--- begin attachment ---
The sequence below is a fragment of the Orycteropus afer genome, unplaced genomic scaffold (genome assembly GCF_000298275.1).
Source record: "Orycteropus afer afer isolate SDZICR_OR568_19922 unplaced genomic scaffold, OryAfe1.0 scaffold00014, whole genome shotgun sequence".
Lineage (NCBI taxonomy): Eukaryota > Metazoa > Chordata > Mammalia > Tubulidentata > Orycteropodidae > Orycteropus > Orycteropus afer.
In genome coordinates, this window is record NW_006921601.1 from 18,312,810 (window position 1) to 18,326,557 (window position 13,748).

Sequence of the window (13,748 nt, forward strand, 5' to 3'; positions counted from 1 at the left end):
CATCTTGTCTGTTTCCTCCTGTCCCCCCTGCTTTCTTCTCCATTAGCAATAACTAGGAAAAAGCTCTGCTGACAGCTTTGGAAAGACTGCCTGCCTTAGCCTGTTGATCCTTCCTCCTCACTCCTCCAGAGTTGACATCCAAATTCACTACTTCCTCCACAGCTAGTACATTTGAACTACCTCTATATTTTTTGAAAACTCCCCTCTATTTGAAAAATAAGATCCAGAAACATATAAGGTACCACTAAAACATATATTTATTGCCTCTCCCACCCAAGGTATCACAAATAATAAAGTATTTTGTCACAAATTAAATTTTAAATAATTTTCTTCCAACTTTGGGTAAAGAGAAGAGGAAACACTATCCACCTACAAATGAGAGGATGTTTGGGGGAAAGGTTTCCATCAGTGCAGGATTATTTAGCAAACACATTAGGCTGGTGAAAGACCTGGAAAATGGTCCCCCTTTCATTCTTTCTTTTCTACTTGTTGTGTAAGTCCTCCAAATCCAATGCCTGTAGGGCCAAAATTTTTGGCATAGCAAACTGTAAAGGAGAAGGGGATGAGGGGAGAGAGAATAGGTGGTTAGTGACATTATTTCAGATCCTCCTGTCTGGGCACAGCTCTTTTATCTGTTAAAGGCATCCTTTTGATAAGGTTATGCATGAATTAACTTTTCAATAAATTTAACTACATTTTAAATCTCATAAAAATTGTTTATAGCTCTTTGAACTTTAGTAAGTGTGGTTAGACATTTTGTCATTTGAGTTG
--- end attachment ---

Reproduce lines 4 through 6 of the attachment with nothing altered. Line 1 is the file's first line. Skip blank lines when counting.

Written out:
In genome coordinates, this window is record NW_006921601.1 from 18,312,810 (window position 1) to 18,326,557 (window position 13,748).

Sequence of the window (13,748 nt, forward strand, 5' to 3'; positions counted from 1 at the left end):
CATCTTGTCTGTTTCCTCCTGTCCCCCCTGCTTTCTTCTCCATTAGCAATAACTAGGAAAAAGCTCTGCTGACAGCTTTGGAAAGACTGCCTGCCTTAGCCTGTTGATCCTTCCTCCTCACTCCTCCAGAGTTGACATCCAAATTCACTACTTCCTCCACAGCTAGTACATTTGAACTACCTCTATATTTTTTGAAAACTCCCCTCTATTTGAAAAATAAGATCCAGAAACATATAAGGTACCACTAAAACATATATTTATTGCCTCTCCCACCCAAGGTATCACAAATAATAAAGTATTTTGTCACAAATTAAATTTTAAATAATTTTCTTCCAACTTTGGGTAAAGAGAAGAGGAAACACTATCCACCTACAAATGAGAGGATGTTTGGGGGAAAGGTTTCCATCAGTGCAGGATTATTTAGCAAACACATTAGGCTGGTGAAAGACCTGGAAAATGGTCCCCCTTTCATTCTTTCTTTTCTACTTGTTGTGTAAGTCCTCCAAATCCAATGCCTGTAGGGCCAAAATTTTTGGCATAGCAAACTGTAAAGGAGAAGGGGATGAGGGGAGAGAGAATAGGTGGTTAGTGACATTATTTCAGATCCTCCTGTCTGGGCACAGCTCTTTTATCTGTTAAAGGCATCCTTTTGATAAGGTTATGCATGAATTAACTTTTCAATAAATTTAACTACATTTTAAATCTCATAAAAATTGTTTATAGCTCTTTGAACTTTAGTAAGTGTGGTTAGACATTTTGTCATTTGAGTTG